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Local

City shifting from assessment to cleanup at Lawrence building

Developers are starting to show interest in the site

After years of unsuccessfully chasing an EPA assessment grant for the Lawrence Brothers site, the city has turned its attention to finding money for cleanup. Efforts are focusing on a project area that's just for a portion of the structure – Building 3 – which is on the far east side of the site.
After years of unsuccessfully chasing an EPA assessment grant for the Lawrence Brothers site, the city has turned its attention to finding money for cleanup. Efforts are focusing on a project area that's just for a portion of the structure – Building 3 – which is on the far east side of the site.

STERLING – After years of unsuccessfully chasing an EPA assessment grant for the Lawrence Brothers site, the city has turned its attention to finding money for cleanup.

The city had applied for the U.S. Environmental Protection Agency Brownfields Assessment Grant every year since 2011, but finally decided to take matters into its own hands.

The Sterling Industrial Development Commission authorized using $125,000 that was part of the state’s now dissolved Revolving Loan Fund program to jump-start the assessment.

In April, engineering firm Fehr Graham did the Phase II testing and gave the city alternatives for cleanup. The firm, which was used to do the assessment applications, now is working on an application for a $250,000 U.S. EPA Brownfields Cleanup Grant.

The project area is just for a portion of the structure – Building 3 – which is on the far east side of the site. The cleanup grant plus the city’s 20% match would cover the $256,800 budgeted to clean up that area.

“The worst contamination problems are under the three-story building on the east side,” City Manager Scott Shumard said.

The City Council on Monday unanimously approved a resolution authorizing the application and the match, which would come from the city’s capital fund. The resolution must be included with the application, which is due at midnight on Dec. 3.

While it would be nice to have the money to clean up everything on the site at once, doing it piecemeal should be enough to facilitate the development part of the process.

“Dividing it up into parcels will allow you to develop a portion of the site while other parts are being cleaned up,” said Joel Zirkle, a Fehr Graham owner and head of the firm’s site assessment and remediation division.

While the city can now shift its focus to cleanup, history tells it that the assessment process isn’t over.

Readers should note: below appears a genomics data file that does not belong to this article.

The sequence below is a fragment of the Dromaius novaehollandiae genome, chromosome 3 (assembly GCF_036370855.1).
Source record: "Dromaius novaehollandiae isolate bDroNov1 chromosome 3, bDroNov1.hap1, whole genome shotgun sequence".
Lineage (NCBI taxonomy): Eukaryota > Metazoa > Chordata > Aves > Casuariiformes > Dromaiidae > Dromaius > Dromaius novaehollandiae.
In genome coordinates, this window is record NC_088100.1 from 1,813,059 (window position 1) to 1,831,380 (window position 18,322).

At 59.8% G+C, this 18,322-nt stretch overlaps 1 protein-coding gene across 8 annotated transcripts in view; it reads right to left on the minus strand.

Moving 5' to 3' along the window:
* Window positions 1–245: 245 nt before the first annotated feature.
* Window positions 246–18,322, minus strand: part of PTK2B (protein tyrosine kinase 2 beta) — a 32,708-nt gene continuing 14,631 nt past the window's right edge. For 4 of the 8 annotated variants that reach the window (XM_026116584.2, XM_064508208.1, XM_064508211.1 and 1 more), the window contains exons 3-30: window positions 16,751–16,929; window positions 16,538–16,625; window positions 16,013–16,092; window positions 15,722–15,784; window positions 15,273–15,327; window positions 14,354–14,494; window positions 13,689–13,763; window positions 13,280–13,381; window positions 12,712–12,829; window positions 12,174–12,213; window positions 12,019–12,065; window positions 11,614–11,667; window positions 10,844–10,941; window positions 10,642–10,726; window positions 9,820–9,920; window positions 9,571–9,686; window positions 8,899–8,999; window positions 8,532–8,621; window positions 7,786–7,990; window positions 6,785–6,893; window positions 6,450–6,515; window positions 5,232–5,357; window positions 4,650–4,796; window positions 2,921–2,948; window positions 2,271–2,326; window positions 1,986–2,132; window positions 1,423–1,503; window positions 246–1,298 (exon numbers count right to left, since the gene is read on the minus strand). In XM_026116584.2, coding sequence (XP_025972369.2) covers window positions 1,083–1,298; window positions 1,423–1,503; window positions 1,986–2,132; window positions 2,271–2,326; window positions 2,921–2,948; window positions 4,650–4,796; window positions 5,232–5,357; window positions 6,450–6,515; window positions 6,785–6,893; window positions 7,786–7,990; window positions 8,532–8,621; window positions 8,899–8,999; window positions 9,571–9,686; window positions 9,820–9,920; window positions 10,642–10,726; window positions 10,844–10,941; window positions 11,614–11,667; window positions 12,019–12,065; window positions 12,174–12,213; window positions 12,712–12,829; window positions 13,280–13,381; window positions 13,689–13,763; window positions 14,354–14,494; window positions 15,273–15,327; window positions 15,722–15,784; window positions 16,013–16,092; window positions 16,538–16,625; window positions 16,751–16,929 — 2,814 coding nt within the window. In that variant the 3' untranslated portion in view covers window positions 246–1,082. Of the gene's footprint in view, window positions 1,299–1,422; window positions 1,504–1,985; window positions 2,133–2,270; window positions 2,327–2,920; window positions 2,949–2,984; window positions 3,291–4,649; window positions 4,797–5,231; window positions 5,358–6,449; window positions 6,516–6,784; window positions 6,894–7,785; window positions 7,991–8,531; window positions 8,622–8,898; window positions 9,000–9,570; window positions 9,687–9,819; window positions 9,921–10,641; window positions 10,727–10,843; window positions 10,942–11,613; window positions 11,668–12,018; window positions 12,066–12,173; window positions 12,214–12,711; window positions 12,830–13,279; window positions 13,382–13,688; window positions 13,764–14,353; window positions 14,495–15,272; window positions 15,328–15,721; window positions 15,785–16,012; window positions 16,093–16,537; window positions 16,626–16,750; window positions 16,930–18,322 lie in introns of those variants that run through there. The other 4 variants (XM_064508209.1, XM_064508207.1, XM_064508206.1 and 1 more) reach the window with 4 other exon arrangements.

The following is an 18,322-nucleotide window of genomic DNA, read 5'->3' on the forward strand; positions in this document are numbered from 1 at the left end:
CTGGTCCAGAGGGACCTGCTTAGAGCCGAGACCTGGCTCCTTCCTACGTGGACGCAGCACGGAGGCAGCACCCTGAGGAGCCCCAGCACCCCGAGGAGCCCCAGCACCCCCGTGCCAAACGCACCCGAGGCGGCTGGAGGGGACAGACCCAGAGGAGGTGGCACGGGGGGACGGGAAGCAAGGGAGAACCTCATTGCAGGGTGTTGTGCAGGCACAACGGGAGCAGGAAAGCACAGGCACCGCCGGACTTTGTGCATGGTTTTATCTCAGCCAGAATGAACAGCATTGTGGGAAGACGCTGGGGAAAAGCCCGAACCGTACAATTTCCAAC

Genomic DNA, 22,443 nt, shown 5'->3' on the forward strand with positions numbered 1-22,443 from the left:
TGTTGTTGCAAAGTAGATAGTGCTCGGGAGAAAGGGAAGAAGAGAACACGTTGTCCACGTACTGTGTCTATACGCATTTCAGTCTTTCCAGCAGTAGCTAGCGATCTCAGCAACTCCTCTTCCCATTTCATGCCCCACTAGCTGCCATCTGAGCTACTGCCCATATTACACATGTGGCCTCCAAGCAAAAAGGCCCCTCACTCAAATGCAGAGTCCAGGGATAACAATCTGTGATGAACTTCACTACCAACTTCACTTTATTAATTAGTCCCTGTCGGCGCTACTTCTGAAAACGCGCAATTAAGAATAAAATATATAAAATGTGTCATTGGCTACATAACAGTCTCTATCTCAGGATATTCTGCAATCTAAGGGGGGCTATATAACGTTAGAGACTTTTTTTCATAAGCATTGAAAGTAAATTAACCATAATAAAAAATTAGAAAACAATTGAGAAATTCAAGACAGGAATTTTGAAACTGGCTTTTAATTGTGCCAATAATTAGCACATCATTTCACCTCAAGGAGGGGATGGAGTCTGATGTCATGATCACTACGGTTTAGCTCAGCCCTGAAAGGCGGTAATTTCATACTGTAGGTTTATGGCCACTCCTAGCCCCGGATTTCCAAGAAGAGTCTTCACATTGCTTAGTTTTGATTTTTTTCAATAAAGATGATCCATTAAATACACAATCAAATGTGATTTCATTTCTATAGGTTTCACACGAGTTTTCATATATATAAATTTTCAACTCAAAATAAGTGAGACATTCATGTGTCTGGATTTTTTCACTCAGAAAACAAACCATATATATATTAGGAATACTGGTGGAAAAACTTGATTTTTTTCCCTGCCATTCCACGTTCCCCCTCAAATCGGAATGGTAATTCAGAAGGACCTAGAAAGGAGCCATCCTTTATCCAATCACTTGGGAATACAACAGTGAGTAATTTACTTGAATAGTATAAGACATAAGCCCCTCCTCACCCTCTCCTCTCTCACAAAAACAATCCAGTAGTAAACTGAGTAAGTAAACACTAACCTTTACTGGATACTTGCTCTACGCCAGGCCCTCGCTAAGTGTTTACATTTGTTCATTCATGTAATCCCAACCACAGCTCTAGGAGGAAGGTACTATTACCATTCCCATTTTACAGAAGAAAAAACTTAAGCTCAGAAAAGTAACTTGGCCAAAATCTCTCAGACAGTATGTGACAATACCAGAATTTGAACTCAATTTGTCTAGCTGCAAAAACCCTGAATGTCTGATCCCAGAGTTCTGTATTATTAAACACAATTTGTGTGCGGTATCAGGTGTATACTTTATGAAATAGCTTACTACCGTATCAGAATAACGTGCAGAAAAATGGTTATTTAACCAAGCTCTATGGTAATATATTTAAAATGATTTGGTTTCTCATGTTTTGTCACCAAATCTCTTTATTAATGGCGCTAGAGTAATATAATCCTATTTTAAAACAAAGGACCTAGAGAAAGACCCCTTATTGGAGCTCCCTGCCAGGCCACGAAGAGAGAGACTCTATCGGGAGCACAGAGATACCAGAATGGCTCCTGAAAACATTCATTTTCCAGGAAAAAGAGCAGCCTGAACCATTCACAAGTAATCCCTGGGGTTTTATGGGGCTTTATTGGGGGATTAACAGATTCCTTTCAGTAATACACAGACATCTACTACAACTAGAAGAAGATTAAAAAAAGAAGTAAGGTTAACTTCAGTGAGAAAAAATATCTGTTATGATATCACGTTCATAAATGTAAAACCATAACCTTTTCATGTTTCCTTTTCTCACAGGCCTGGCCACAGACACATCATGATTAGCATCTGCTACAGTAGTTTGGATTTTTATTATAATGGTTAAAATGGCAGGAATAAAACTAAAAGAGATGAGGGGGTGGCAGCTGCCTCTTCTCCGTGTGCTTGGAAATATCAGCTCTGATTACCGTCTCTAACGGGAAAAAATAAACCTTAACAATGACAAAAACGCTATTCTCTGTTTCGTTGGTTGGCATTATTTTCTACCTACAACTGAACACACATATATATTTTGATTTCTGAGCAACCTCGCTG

“Until we’re enrolled in the state’s cleanup program, we won’t know the full extent of what we’ll have to do for remediation,” Shumard said. “The IEPA could make us do more assessments – we learned that from cleaning up the mill site.”

The city has reached a point, however, at which it can make an educated decision on whether to demolish or redevelop buildings. The last estimate received for demolition came in at $1.6 million, but that was from 2011 and it didn’t include cleanup costs.

“Now that we have a good idea of what contamination is there, we had two options – apply for another assessment grant or go after a cleanup grant,” Mayor Skip Lee said. “We felt we had better odds of getting a cleanup grant. This one needs a match and we thought that the EPA would feel better if we had skin in the game.”

While the decision isn’t final, the city is leaning heavily toward saving the building and redeveloping it.

“The building has to be cleaned up regardless, and demolition and cleanup costs could be close to $10 million,” Lee said. “We’re pretty much convinced that there is more value in keeping the building than tearing it down, but that’s not to say parts of it won’t come down.”

There are two developers, which the city declined to name, that are interested in the site once it is cleaned up.

“The property has value – it’s in a unique area, with the river and scenery a selling point, but it’s also in a rural market which can make it a tougher sell,” Shumard said.

The city says it must be creative and consider all options for developing the site. A need for affordable housing keeps the residential component in play. Events and conference space and a hotel also could be viable options.

The cleanup grant winners usually are announced in June. If Sterling receives one, work wouldn’t start until October at the earliest.

Assessment findings

Subsurface contamination of most concern:

SVOCs (Semivolatile organic compounds)

• Benzo[a]anthracene

• Benzo[a]pyrene

• Carbazole

• Dibenzo[a,h]anthracene

• Indeno[1,2,3-cd]pyrene

Inorganics

• Arsenic

• Cadmium

• Chromium

• Lead

• Mercury

Asbestos must also be removed from building materials.

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